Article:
Annie Leibovitz Analyzed by Student
Take it from us: arts writing isn’t easy. So it’s especially impressive to see great arts writing by an undergraduate student brave enough to open her work up to expert judgment.
Washington, DC, non-profit Day Eight (founded and helmed by The CFR’s own contributor Robert Bettmann) and its online magazine, Bourgeon, have announced the winner of the second annual DC Student Arts Journalism Challenge. Congratulations to Georgetown University junior Julia Lloyd-George, who took the prize with her essay on the exhibition “Annie Leibovitz: Pilgrimage” at the Smithsonian American Art Museum.
We fear the $100 prize represents the most she’s likely ever to earn as an arts journalist (and we do hope that turns out to be a really rueful joke), but we wish her well in a field best described as a labor of love.
From the Day Eight press release:
DC Student Arts Journalism Challenge
Georgetown English Major Wins Writing Competition with Article About Annie Leibovitz’s Landscape Photographs
September 3, 2012
Competition winner Georgetown University Junior Julia Lloyd-George was born in Hong Kong, where she lived for four years before moving to London. She spent her childhood moving back and forth between London and Palm Beach, and perhaps that is why she understands so well the landscape photographs of photographer Annie Leibovitz, a photographer better known for portraits of celebrities. Lloyd-George just won the DC Student Arts Journalism Competition with her article about a recent Leibovitz exhibit at the Smithsonian Museum of American Art.
Lloyd-George said she entered the competition to try and help her career as an aspiring writer. As the winner Lloyd-George received a $100 dollar cash prize, and the positive feedback from jurors including Leonard Jacobs, Director of Cultural Institutions at the New York City Department of Cultural Affairs, freelance critic Amanda Abrams, art consultancy founder Elizabeth Grazioli, and Lewis Segal longtime classical music and dance critic for the Los Angeles Times. Lewis Segal wrote, “This writer makes us see what the photographer sees and successfully evokes the personalities and careers that form the context of the photographs.”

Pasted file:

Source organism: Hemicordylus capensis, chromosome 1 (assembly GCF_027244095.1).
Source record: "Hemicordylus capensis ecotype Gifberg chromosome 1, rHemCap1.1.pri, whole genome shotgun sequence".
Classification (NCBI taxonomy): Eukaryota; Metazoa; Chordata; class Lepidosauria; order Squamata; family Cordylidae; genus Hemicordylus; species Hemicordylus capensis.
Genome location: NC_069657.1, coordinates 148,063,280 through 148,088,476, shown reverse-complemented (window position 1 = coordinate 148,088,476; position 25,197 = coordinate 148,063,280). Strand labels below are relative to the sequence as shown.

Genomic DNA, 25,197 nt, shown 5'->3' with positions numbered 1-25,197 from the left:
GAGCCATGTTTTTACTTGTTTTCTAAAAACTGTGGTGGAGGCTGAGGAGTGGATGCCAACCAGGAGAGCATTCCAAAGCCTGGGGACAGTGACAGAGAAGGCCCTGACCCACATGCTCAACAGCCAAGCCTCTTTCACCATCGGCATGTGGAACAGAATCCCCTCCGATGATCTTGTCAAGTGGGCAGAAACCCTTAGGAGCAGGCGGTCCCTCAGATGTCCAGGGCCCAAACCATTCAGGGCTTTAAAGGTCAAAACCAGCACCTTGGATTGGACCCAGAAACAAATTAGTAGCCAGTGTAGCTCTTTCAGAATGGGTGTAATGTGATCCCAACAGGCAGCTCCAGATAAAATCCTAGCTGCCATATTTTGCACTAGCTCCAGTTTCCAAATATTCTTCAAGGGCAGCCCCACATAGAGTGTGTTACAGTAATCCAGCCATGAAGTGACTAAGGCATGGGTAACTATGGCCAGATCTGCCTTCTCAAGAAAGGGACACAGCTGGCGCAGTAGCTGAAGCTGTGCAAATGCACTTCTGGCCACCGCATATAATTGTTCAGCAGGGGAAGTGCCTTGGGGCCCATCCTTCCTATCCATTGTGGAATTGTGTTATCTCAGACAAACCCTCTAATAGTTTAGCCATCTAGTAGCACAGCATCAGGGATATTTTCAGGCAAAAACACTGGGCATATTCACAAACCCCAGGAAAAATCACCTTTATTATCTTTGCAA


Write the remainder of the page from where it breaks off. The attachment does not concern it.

Julia’s article about Annie Leibovitz’s photographic pilgrimage includes:
“By far the most personal and striking piece of the collection, however, is Leibovitz’s single shot of Niagara Falls. A souvenir of her trip there with her daughters, the image renders the landmark in all its misty beauty. It is the lone star of the exhibit in the sense that it is unique to its photographer, containing no association with an inspirational figure. In a way, it is Leibovitz’s admission of her own personal legacy. This is not so much a demonstration of possessiveness as an artist’s recognition that every place and object that profoundly strikes one in a way becomes part of one’s identity.”
A project of the magazine Bourgeon, online at http://www.bourgeononline.com, the competition is funded by private donors through the non-profit DAY EIGHT.
Day Eight founder Robert Bettmann said, “The DC Student Arts Journalism Competition was created to identify and support talented young arts writers, and we’re happy to reward Julia’s talent.”